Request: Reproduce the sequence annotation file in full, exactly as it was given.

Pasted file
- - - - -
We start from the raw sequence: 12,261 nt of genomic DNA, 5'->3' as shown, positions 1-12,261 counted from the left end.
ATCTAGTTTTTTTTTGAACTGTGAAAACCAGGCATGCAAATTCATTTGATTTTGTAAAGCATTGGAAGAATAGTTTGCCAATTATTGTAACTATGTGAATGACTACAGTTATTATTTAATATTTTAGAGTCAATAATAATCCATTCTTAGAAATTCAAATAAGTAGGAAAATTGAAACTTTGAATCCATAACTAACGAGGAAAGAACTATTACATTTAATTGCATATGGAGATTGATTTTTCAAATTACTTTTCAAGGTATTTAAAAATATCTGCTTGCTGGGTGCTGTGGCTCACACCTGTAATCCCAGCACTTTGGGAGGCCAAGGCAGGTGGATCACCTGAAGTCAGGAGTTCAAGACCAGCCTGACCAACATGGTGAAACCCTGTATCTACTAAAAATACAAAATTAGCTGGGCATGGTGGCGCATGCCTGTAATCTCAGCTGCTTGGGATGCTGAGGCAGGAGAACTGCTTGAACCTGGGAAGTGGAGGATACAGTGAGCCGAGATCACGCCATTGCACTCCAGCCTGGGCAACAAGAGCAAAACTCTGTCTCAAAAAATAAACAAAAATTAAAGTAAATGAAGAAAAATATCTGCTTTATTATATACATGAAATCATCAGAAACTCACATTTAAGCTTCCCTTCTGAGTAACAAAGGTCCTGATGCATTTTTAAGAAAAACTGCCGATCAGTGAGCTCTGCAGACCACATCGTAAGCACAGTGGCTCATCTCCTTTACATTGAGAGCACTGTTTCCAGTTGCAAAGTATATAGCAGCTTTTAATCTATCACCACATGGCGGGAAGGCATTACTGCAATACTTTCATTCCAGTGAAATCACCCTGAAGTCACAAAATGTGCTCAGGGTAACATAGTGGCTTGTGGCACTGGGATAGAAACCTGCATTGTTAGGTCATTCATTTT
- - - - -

We start from the raw sequence: 12,261 nt of genomic DNA, 5'->3' as shown, positions 1-12,261 counted from the left end.
ATCTAGTTTTTTTTTGAACTGTGAAAACCAGGCATGCAAATTCATTTGATTTTGTAAAGCATTGGAAGAATAGTTTGCCAATTATTGTAACTATGTGAATGACTACAGTTATTATTTAATATTTTAGAGTCAATAATAATCCATTCTTAGAAATTCAAATAAGTAGGAAAATTGAAACTTTGAATCCATAACTAACGAGGAAAGAACTATTACATTTAATTGCATATGGAGATTGATTTTTCAAATTACTTTTCAAGGTATTTAAAAATATCTGCTTGCTGGGTGCTGTGGCTCACACCTGTAATCCCAGCACTTTGGGAGGCCAAGGCAGGTGGATCACCTGAAGTCAGGAGTTCAAGACCAGCCTGACCAACATGGTGAAACCCTGTATCTACTAAAAATACAAAATTAGCTGGGCATGGTGGCGCATGCCTGTAATCTCAGCTGCTTGGGATGCTGAGGCAGGAGAACTGCTTGAACCTGGGAAGTGGAGGATACAGTGAGCCGAGATCACGCCATTGCACTCCAGCCTGGGCAACAAGAGCAAAACTCTGTCTCAAAAAATAAACAAAAATTAAAGTAAATGAAGAAAAATATCTGCTTTATTATATACATGAAATCATCAGAAACTCACATTTAAGCTTCCCTTCTGAGTAACAAAGGTCCTGATGCATTTTTAAGAAAAACTGCCGATCAGTGAGCTCTGCAGACCACATCGTAAGCACAGTGGCTCATCTCCTTTACATTGAGAGCACTGTTTCCAGTTGCAAAGTATATAGCAGCTTTTAATCTATCACCACATGGCGGGAAGGCATTACTGCAATACTTTCATTCCAGTGAAATCACCCTGAAGTCACAAAATGTGCTCAGGGTAACATAGTGGCTTGTGGCACTGGGATAGAAACCTGCATTGTTAGGTCATTCATTTT